But I also do credit Johnson for catching me off-guard on multiple occasions and doing genuinely surprising, different things. Having Leia come back to life, using the Force to save herself, was a bold touch of genius. It came off a little awkward, but essentially I loved that moment and Johnson did a great job of messing with our expectations.

We were all expecting Leia to die in this film. She survives the whole thing, and it’s Luke who dies when we all probably expected him to live.

A lot of what happens in this film is a case of Johnson trying to mess with expectations: the expectation that Luke would train Rey, or that the mystery of Rey’s origins would be explained, or that Snoke’s origins would be explained, etc Sometimes this works alright, other times it doesn’t. Again, messing around with the expectation that Leia would die was a big part of this film.

And it mostly worked.

The problem, as I said, is that once you’re done messing around with expectations and twists and turns, you’re left with the question of whether the film or story actually holds up for multiple viewings. And it’s not clear whether The Last Jedi does or will.

There are also plot holes, things that don’t make sense, things that aren’t explained, and the sequencing feels off-the-mark. There is an extaordinary amount of wasted screen time on things that don’t matter at all.

It all then builds to a finale that is confused and baffling to say the least.



Has anyone noticed that Rey actually doesn’t get any training at all in this film?

It’s as if the Disney/Kennedy social-messaging department were simply unwilling to allow Rey – the great heroine of The Force Awakens to receive any kind of wisdom or teaching from a male figure, even when that male figure is the hero of the Star Wars saga. It’s as if they had to make Luke as weak and diminished as possible in order to continue to build up Rey as the strong, superior figure.

And it’s as if what they were really saying was ‘Look, the old Star Wars is weak and dead, but our new Star Wars is fresh and wonderful!’

You could’ve had Rey still be a great, strong character, without having to diminish Luke for her sake. Just like you could’ve had Poe learn his lesson without having to be mocked by Admiral Holdo and having the whole thing feel like a gender studies exercise. I actually liked Holdo: it was cool to see Laura Dern in a Star Wars movie – and the character gets a beautiful conclusion. But it’s hard not to see the overdone and not-so-subtle social messaging being inserted into the narrative: which feels both unnecessary and a tad insulting.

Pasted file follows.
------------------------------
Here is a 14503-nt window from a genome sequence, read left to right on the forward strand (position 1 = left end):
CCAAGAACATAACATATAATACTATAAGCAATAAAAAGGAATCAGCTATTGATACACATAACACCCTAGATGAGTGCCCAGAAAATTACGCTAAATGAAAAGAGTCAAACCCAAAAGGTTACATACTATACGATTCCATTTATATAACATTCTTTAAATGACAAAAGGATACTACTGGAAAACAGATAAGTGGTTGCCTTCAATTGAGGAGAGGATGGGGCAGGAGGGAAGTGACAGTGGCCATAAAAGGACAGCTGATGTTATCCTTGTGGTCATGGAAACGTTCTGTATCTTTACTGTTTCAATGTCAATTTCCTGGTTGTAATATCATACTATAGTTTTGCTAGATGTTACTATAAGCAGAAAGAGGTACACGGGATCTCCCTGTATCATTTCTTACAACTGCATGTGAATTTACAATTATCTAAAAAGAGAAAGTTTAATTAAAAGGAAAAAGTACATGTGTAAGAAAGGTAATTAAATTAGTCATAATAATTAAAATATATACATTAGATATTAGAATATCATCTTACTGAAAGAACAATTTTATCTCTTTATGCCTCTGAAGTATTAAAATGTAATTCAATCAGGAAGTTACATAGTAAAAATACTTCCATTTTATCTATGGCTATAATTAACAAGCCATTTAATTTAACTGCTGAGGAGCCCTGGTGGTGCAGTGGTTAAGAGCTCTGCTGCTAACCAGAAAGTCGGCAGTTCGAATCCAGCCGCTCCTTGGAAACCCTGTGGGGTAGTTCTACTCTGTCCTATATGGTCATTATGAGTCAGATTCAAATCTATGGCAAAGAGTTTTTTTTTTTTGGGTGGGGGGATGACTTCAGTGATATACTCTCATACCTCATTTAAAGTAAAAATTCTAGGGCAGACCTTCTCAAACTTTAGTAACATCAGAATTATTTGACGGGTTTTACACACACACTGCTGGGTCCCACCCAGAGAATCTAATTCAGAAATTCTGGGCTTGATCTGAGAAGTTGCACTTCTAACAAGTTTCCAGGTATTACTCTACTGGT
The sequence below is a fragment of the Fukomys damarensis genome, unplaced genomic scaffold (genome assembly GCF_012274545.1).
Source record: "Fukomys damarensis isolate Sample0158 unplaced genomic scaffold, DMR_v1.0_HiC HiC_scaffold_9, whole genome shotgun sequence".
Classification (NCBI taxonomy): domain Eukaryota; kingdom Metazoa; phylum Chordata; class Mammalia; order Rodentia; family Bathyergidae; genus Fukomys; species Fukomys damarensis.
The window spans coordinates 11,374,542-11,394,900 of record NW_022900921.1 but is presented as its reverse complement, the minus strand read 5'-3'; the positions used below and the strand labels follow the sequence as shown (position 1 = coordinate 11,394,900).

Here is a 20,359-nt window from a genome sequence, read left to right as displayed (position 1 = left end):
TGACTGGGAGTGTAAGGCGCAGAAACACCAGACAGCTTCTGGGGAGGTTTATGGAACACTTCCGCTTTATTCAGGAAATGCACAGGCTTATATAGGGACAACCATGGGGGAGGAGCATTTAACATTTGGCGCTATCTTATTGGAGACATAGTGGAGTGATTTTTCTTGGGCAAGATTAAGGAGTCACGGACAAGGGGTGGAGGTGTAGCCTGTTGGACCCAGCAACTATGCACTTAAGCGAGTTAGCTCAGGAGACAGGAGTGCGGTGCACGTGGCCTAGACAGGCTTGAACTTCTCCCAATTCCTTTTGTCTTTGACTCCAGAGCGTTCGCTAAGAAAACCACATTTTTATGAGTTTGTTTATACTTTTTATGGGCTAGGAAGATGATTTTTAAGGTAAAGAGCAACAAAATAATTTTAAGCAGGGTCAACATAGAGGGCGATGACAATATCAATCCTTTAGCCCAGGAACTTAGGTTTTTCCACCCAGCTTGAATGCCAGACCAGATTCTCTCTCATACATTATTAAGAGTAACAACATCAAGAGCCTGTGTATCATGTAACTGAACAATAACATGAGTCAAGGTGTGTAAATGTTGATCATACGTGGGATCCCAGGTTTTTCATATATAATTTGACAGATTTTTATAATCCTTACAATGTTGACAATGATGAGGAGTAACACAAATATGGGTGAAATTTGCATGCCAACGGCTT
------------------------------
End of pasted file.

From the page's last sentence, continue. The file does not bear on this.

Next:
And the irony is that Lucas’s films were much better about gender equality, unity and equilibrium – and they weren’t going out of their way to try to be. Luke and Leia were equals. Luke rescues Leia from the Death Star, sure. And then Leia rescues Luke from Cloud City. Luke rescues Leia from Jabba’s Palace, sure. But Leia was there to rescue Han Solo. Leia was a leader figure even then.

And when Mon Mothma commanded the Rebel Alliance in Return of the Jedi, it was simply a casual element in the story – not some big, clumsy social statement that Lucas needed to draw everyone’s attention to the way Laura Dern’s character is so overtly signposted here. Any time Leia fired the shot that saved Han or Luke or the rest of the gang, it wasn’t a big cultural message – just a casual bit of female heroism, because Leia was a hero.

And Leia being a hero didn’t need to be at the overt expense of any of her male counterparts.

Unfortunately, there are other big problems with The Last Jedi.

The whole sequence on the casino planet also felt like the most unnecessary and meaningless detour in any Star Wars film. It took up so much screen time and seemed to serve no purpose whatsoever: the entire Finn/Rose B-plot seemed to serve no purpose. I’m just not seeing the point of ‘DJ’, Canto Bight or the animal rights detour.

Speaking of pointless, John Boyega‘s character, Finn, has already become a pointless character after just one film. And Captain Phasma – that pointless character that, for some reason, people were getting so excited about – gets a pointless death after a pointless fight with another pointless character, and this being after having already been a pointless presence in The Force Awakens.

I liked Kelly Marie Tran as Rose Tico; but, again, that whole plot seemed to go nowhere.



Even BB8 – who I loved in TFA – is annoying in this film (BB8 is literally the ‘Mary Sue’ of this movie). Poe Dameron meanwhile serves no purpose other than to – as mentioned earlier – show that men are inferior to women in this new trilogy.

The point of Finn and Rose going to the casino was to find a specific code-breaker character: bizarrely they find someone else instead, who can do the exact same thing, and he just happened to be in the same cell as them. What?

And a whole story about needing to get a code-breaker or something. Isn’t there some droid around somewhere who could do something like that? Did that need a whole sub-story to itself? Are we already scraping the bottom of the barrel in only just the second movie?

And I feel sorry for Chewie. He looks lost. Chewie actually get a couple of the film’s best moments. The scene where he rips the door off and yells at Luke was great. And his scene with the Porgs looking up at him while he tries to eat one of them is genuinely one of the funniest moments in any of the films. But Chewie looks lost. In theory, he should’ve hunted down and killed Kylo Ren himself after Kylo killed the person to whom Chewie swore a Wookie life debt. No wonder he looks lost – he has betrayed the one thing he swore to do.

Now he’s just a chaffeur for Rey.

The strange connection between Kylo and Rey in this film is interesting, though feels a little odd as presented. On one hand, it might bode well for my own theory on Kylo and Rey (again, see here); but, on the other hand, it just feels weird in this film.